January 24 – Day 109 – Heading in opposite directions

Gearing up for a full slate of 15 games tomorrow, the NHL scheduler applied the brakes today.

Only two games are on the schedule this evening, with the first – Toronto at Chicago (NBCSN/SN/TVAS) – dropping the puck at 8 p.m. Eastern time. Next up is Los Angeles at Calgary (SN360), which gets underway two hours later.

While it would certainly be fun to feature an Original Six rivalry for the first time in a week, the Pacific Division has an important contest taking place this evening. Off to the Saddledome with us!






You know that feeling when you’re driving down the road and you see your friend driving the other way?

That’s kind of what’s going on between these squads within the Pacific Division. For much of the season – as recently as January 4 – the 25-18-5 Kings were competing with Vegas for the division lead, but they’ve suffered a 1-7-0 stretch since then that has sent them to 10th-place in the Western Conference.

A team that drops from second in the division to outside the playoff picture in the span of less than 20 days surely has more than one issue. I’d argue they have two big ones: an anemic offense accented by a regression at the goaltending position.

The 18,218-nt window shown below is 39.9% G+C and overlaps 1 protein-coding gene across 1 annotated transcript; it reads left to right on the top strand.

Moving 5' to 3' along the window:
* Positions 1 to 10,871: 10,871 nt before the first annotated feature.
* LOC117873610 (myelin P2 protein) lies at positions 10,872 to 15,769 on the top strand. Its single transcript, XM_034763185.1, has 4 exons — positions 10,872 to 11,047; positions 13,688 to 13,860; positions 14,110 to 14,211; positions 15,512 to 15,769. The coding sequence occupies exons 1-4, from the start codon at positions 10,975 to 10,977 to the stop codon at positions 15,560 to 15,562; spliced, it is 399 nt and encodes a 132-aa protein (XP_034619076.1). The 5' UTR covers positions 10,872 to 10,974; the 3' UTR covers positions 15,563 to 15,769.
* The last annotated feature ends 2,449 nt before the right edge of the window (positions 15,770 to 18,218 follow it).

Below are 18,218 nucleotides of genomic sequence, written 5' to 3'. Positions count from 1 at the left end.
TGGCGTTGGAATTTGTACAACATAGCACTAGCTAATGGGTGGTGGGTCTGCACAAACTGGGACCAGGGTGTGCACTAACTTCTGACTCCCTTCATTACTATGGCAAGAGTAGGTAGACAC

There’s no other way to say it: Los Angeles’ offense has been terrible lately. Since January 4, the Kings have averaged only 2.13 goals per game – a mark that is better than only the efforts of division-rival Edmonton (two goals per game) and Columbus (1.5 goals per game) in that time.

As might be expected, more than a few Kings have seen a regression in their scoring since this skid began. However, the likes of C Anze Kopitar (19-31-50 totals) and D Jake Muzzin (4-23-27) are still maintaining their high level of play, as they both average a point-per-game since January 4.

Even still, their efforts are not enough to make up for the rest of the squad’s slump. In particular, Los Angeles is missing the usually solid play of W Dustin Brown (15-19-34 totals) and F Tyler Toffoli (18-12-30), two players among the top-five in point production for the Kings on the season that have managed only respective 0-3-3 and 1-0-1 totals in their last eight games played.